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Charity’s Column: A memorable bridal shower

When my son and his girlfriend finally told us last year they had decided to marry this fall, I cried tears of joy, told them both how much I love them, and made plans to drive to the Finger Lakes ASAP.

As of last summer, we had still not been upstate to meet her family. We had corresponded yes, exchanged gifts of plants at the holidays, of course. But had we discussed how many head of cattle, barrels of oysters and bolts of silk needed to change hands to seal the deal?

That we still needed to do.

So last fall we went to meet her family, and toast the couple. We had a great weekend seeing where she grew up and meeting the new (and extremely adorable) baby who her sister had just given birth to.

I was delighted when a few months later Gretchen’s mom suggested a bridal shower upstate, giving all the females on both sides an opportunity to meet, discuss where they should live, the bridal registry, and maybe even get into such matters as how many children they should have — all within earshot of the long-suffering bride.

For the private, retiring sort of bride, being the center of attention at a bridal shower must be hard. (I love attention, so I wouldn’t know.)

How to remain composed when you have to sit in front of friends and relatives opening gifts while expressing surprise at receiving things you picked out yourself, or delight at receiving things you never imagined you would ever own?

Gretchen sailed through it with grace.

She even held steady during “Advice to the Bride,” that thing where words of wisdom are composed by each guest and read out loud to the bride. Fortunately, Gretchen’s sister was on hand to read the advice, aided by her son who slept sweetly in a carrier attached to her bosom.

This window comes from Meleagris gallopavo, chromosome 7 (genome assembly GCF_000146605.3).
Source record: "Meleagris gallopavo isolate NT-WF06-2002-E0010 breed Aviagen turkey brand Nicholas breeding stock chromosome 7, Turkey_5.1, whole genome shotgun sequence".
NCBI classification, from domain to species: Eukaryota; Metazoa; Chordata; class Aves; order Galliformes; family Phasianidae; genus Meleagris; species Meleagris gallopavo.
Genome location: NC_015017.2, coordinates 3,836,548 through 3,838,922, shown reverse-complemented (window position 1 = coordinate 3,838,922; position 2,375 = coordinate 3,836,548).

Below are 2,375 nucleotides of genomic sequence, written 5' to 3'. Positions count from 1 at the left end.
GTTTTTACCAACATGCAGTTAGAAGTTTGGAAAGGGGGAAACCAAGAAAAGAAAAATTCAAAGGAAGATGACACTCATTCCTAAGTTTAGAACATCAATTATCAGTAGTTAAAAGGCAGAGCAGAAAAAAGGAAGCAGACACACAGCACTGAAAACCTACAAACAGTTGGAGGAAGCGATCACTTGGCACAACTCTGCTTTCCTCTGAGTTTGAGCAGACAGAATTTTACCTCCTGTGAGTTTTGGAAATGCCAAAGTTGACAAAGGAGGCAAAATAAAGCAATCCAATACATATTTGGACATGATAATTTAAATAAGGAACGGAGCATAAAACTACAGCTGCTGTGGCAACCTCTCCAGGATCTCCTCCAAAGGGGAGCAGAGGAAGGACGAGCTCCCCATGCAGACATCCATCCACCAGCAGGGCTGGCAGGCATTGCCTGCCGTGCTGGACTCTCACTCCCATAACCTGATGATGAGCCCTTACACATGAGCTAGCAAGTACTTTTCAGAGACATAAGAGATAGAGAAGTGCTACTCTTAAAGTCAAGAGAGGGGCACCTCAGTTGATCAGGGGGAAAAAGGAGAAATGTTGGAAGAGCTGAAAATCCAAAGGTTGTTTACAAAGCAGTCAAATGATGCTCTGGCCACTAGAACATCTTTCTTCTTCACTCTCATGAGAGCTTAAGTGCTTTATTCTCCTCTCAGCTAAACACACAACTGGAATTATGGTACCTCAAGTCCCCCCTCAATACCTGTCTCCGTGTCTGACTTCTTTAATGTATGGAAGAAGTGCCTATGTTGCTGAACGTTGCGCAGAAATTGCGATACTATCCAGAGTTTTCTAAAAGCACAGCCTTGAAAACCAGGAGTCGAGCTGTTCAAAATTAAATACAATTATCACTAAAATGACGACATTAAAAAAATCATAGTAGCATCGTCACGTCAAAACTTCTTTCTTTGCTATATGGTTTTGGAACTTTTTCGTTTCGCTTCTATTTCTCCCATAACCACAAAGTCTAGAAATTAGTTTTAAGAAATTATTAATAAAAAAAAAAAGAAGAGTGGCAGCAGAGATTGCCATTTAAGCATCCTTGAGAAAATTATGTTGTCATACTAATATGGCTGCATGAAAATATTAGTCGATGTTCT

These days, a lot of the advice given to brides sounds a little archaic, but having it delivered by her Supermom sister and sweet, tiny nephew was a solid recommendation for a domestic happiness standing right in front of us.

It was a beautiful party, with great food and wine, and the pleasure of meeting people who Gretchen grew up with. We rode home at the end of the weekend in a haze of happy anticipation, and the next morning I was in a dentist’s chair in Greenport when I felt my stomach rumble.

Walking back to the ferry, I was not well.

At home, I texted the family: “Gastric mayhem! Is everyone else O.K?”

Green-face emojis arrived from bride, and sister-in-law, followed by Gretchen’s mom. My mother-in-law-in-arms reported that Gretchen’s dad had retired to the far end of the house hours ago, and come to think of it, she hadn’t heard from him, save a request for ginger ale. 

This sounded ominous.

Gretchen was the first to report that the scene in her bathroom was right out of Bridesmaids, the 2011 movie in which food poisoning hilariously strikes a wedding party trying on bridesmaid dresses.

Her observation went viral, as one shower guest after another turned up sick, and I collapsed on my sofa like Melissa McCarthy going over the back of the white silk, tufted-back settee in the movie.

In the end, about half of the guests got sick, and others reported having recently recovered from a stomach bug with the same symptoms, that was making the rounds in Westchester County. Like everyone else, after 12 hours of intense discomfort (shorter than childbirth, but without the exciting payoff at the end) I recovered completely.

Only thing is, there is now a patch of weeds in a vacant lot in Greenport that I can never pass by again without clutching my stomach.

I guess nothing helps forge strong relationships like shared experience. And when that experience is brief, harrowing, and ends well, it’s even better.

I’ve been thinking about Bruce Springsteen all week. He’s singing, “Someday we’ll look back on this and it will all be funny.” It’s too soon to laugh about it now, but there will be a time when our families will gather and tell the story and laugh hard.

It’s the adventure of a lifetime we are all embarking on, and if we’re lucky there will be more super-spreader parties and unwanted advice and we’ll live long enough to laugh at all of it.

Now that we’ve survived the bridal shower, it will be a breeze.